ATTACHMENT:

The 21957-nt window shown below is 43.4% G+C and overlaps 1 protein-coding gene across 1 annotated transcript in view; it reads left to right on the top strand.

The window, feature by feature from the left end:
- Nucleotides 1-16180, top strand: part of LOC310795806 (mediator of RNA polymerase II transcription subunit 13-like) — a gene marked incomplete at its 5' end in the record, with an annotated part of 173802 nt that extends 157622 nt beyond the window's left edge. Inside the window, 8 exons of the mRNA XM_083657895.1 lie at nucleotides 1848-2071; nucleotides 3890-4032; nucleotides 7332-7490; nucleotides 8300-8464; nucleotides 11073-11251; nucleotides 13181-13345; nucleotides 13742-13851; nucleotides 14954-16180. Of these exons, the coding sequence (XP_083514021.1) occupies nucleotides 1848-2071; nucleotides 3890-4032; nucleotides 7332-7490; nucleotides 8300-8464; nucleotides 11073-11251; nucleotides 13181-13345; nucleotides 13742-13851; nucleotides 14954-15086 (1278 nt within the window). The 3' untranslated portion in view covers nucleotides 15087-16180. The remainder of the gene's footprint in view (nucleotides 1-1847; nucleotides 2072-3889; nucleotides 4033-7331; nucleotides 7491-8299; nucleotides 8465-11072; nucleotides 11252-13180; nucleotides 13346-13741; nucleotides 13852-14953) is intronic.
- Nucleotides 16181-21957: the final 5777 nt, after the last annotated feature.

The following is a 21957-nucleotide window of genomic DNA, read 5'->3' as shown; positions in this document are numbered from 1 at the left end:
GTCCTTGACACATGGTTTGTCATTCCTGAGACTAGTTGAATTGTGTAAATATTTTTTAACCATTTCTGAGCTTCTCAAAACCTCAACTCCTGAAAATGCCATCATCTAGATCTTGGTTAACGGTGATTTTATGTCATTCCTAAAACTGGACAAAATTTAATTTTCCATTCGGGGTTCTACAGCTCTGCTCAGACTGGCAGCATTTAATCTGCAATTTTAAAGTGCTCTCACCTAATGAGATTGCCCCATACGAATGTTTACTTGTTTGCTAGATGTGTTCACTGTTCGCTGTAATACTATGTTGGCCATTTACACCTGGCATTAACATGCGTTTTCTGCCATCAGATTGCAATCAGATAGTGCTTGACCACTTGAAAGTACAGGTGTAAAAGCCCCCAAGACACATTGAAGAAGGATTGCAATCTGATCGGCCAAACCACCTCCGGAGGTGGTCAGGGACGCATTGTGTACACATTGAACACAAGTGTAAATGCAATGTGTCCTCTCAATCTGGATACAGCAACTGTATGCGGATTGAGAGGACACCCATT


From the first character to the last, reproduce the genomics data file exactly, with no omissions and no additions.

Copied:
The 21957-nt window shown below is 43.4% G+C and overlaps 1 protein-coding gene across 1 annotated transcript in view; it reads left to right on the top strand.

The window, feature by feature from the left end:
- Nucleotides 1-16180, top strand: part of LOC310795806 (mediator of RNA polymerase II transcription subunit 13-like) — a gene marked incomplete at its 5' end in the record, with an annotated part of 173802 nt that extends 157622 nt beyond the window's left edge. Inside the window, 8 exons of the mRNA XM_083657895.1 lie at nucleotides 1848-2071; nucleotides 3890-4032; nucleotides 7332-7490; nucleotides 8300-8464; nucleotides 11073-11251; nucleotides 13181-13345; nucleotides 13742-13851; nucleotides 14954-16180. Of these exons, the coding sequence (XP_083514021.1) occupies nucleotides 1848-2071; nucleotides 3890-4032; nucleotides 7332-7490; nucleotides 8300-8464; nucleotides 11073-11251; nucleotides 13181-13345; nucleotides 13742-13851; nucleotides 14954-15086 (1278 nt within the window). The 3' untranslated portion in view covers nucleotides 15087-16180. The remainder of the gene's footprint in view (nucleotides 1-1847; nucleotides 2072-3889; nucleotides 4033-7331; nucleotides 7491-8299; nucleotides 8465-11072; nucleotides 11252-13180; nucleotides 13346-13741; nucleotides 13852-14953) is intronic.
- Nucleotides 16181-21957: the final 5777 nt, after the last annotated feature.

The following is a 21957-nucleotide window of genomic DNA, read 5'->3' as shown; positions in this document are numbered from 1 at the left end:
GTCCTTGACACATGGTTTGTCATTCCTGAGACTAGTTGAATTGTGTAAATATTTTTTAACCATTTCTGAGCTTCTCAAAACCTCAACTCCTGAAAATGCCATCATCTAGATCTTGGTTAACGGTGATTTTATGTCATTCCTAAAACTGGACAAAATTTAATTTTCCATTCGGGGTTCTACAGCTCTGCTCAGACTGGCAGCATTTAATCTGCAATTTTAAAGTGCTCTCACCTAATGAGATTGCCCCATACGAATGTTTACTTGTTTGCTAGATGTGTTCACTGTTCGCTGTAATACTATGTTGGCCATTTACACCTGGCATTAACATGCGTTTTCTGCCATCAGATTGCAATCAGATAGTGCTTGACCACTTGAAAGTACAGGTGTAAAAGCCCCCAAGACACATTGAAGAAGGATTGCAATCTGATCGGCCAAACCACCTCCGGAGGTGGTCAGGGACGCATTGTGTACACATTGAACACAAGTGTAAATGCAATGTGTCCTCTCAATCTGGATACAGCAACTGTATGCGGATTGAGAGGACACCCATT